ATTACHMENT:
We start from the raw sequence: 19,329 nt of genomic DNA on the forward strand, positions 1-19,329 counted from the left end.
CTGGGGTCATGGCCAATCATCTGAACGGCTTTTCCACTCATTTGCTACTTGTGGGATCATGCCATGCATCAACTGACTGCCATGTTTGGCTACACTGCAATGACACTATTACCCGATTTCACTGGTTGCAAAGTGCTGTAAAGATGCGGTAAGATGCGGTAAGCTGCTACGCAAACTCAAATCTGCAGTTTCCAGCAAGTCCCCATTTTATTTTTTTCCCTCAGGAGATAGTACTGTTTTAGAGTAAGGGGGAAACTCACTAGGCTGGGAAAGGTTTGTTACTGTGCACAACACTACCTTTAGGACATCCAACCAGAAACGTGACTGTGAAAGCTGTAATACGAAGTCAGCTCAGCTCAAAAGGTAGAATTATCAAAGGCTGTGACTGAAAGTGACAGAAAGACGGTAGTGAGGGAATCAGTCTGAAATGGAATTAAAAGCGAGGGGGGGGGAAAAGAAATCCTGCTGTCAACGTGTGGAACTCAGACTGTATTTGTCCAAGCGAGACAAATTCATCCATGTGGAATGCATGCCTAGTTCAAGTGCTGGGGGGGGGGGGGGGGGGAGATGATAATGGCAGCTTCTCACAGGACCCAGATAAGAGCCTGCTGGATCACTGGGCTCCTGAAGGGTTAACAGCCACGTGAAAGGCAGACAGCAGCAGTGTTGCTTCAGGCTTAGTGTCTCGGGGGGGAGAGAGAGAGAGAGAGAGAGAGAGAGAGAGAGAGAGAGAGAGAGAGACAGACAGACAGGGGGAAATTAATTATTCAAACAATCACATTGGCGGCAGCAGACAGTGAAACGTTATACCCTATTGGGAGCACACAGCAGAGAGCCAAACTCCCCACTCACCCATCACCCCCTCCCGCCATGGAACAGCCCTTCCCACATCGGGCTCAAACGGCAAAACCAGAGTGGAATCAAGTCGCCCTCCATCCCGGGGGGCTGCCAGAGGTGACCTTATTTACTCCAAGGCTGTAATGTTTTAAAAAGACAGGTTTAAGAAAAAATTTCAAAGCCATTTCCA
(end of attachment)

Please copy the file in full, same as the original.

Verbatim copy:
We start from the raw sequence: 19,329 nt of genomic DNA on the forward strand, positions 1-19,329 counted from the left end.
CTGGGGTCATGGCCAATCATCTGAACGGCTTTTCCACTCATTTGCTACTTGTGGGATCATGCCATGCATCAACTGACTGCCATGTTTGGCTACACTGCAATGACACTATTACCCGATTTCACTGGTTGCAAAGTGCTGTAAAGATGCGGTAAGATGCGGTAAGCTGCTACGCAAACTCAAATCTGCAGTTTCCAGCAAGTCCCCATTTTATTTTTTTCCCTCAGGAGATAGTACTGTTTTAGAGTAAGGGGGAAACTCACTAGGCTGGGAAAGGTTTGTTACTGTGCACAACACTACCTTTAGGACATCCAACCAGAAACGTGACTGTGAAAGCTGTAATACGAAGTCAGCTCAGCTCAAAAGGTAGAATTATCAAAGGCTGTGACTGAAAGTGACAGAAAGACGGTAGTGAGGGAATCAGTCTGAAATGGAATTAAAAGCGAGGGGGGGGGAAAAGAAATCCTGCTGTCAACGTGTGGAACTCAGACTGTATTTGTCCAAGCGAGACAAATTCATCCATGTGGAATGCATGCCTAGTTCAAGTGCTGGGGGGGGGGGGGGGGGGAGATGATAATGGCAGCTTCTCACAGGACCCAGATAAGAGCCTGCTGGATCACTGGGCTCCTGAAGGGTTAACAGCCACGTGAAAGGCAGACAGCAGCAGTGTTGCTTCAGGCTTAGTGTCTCGGGGGGGAGAGAGAGAGAGAGAGAGAGAGAGAGAGAGAGAGAGAGAGAGAGAGACAGACAGACAGGGGGAAATTAATTATTCAAACAATCACATTGGCGGCAGCAGACAGTGAAACGTTATACCCTATTGGGAGCACACAGCAGAGAGCCAAACTCCCCACTCACCCATCACCCCCTCCCGCCATGGAACAGCCCTTCCCACATCGGGCTCAAACGGCAAAACCAGAGTGGAATCAAGTCGCCCTCCATCCCGGGGGGCTGCCAGAGGTGACCTTATTTACTCCAAGGCTGTAATGTTTTAAAAAGACAGGTTTAAGAAAAAATTTCAAAGCCATTTCCA